ONLY 17 per cent of full-time employees are union members, with the percentage falling from 18 per cent in the two years to August 2018.

The new figures from the Australian Bureau of Statistics detail the continued decline of union membership.

AMMA chief executive Steve Knott said increased job mobility left workers less inclined to be aligned to union collectivism.

“Union membership has been on a continuous downward slide for the past few decades,” he said.

“The future of work involves high technical skills, job mobility and trade across not just State boundaries but globally.”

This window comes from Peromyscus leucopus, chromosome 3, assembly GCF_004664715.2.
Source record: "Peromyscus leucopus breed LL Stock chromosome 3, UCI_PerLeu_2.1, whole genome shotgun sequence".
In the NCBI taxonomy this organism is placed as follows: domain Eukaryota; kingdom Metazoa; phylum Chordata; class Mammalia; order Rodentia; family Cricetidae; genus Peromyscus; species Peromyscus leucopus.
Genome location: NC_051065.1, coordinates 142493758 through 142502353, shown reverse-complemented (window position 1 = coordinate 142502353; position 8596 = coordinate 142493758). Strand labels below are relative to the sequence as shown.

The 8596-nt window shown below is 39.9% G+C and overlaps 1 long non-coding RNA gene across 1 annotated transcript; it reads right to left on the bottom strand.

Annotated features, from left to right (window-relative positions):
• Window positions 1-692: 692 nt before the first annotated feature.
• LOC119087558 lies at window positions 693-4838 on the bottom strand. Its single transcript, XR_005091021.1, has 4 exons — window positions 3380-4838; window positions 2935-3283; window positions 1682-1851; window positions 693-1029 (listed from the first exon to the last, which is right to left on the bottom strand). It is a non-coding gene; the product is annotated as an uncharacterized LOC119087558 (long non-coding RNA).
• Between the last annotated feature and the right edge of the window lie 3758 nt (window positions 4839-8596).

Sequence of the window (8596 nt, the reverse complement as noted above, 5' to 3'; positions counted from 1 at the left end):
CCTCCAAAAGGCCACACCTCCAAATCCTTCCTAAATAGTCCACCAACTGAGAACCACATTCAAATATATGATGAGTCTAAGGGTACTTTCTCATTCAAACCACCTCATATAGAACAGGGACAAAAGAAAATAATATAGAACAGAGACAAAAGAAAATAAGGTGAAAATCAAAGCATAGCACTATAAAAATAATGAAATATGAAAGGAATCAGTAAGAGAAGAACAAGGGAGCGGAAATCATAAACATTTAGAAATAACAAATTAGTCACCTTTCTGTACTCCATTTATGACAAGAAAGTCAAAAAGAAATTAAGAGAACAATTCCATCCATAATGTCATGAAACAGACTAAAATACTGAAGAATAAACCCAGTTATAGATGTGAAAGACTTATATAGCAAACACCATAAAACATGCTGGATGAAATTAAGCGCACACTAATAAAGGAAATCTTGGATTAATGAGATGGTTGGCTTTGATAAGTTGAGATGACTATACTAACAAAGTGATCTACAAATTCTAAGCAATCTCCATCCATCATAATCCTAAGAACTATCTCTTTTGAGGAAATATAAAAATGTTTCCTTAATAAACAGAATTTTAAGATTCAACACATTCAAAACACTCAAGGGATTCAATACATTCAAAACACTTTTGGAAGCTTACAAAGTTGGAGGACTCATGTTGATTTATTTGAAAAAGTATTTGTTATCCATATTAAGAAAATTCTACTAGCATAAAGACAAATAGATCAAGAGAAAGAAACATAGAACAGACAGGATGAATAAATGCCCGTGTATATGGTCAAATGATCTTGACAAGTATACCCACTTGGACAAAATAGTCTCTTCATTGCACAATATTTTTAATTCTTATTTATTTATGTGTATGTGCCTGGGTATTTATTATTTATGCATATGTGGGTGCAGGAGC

“New job market entrants and existing employers are more and more seeing greater benefits working directly with their employer achieving mutual benefits.”

Of the 6.7 million full-time workers in August 2018, 1.1 million reported they were union members – a drop of 320,000 since 2005.

Across full-time and part-time employees, 15 per cent reported being a member of a trade union in their main job.

“Employees who are members of a trade union are more likely to be over 40, female, and working full-time.” said Bruce Hockman, Chief Economist at the ABS.

Unlike previous data releases, the ABS did not differentiate between private sector and public sector employee union membership. The last data on private sector union membership released in 2017 indicated less than 10% were union members.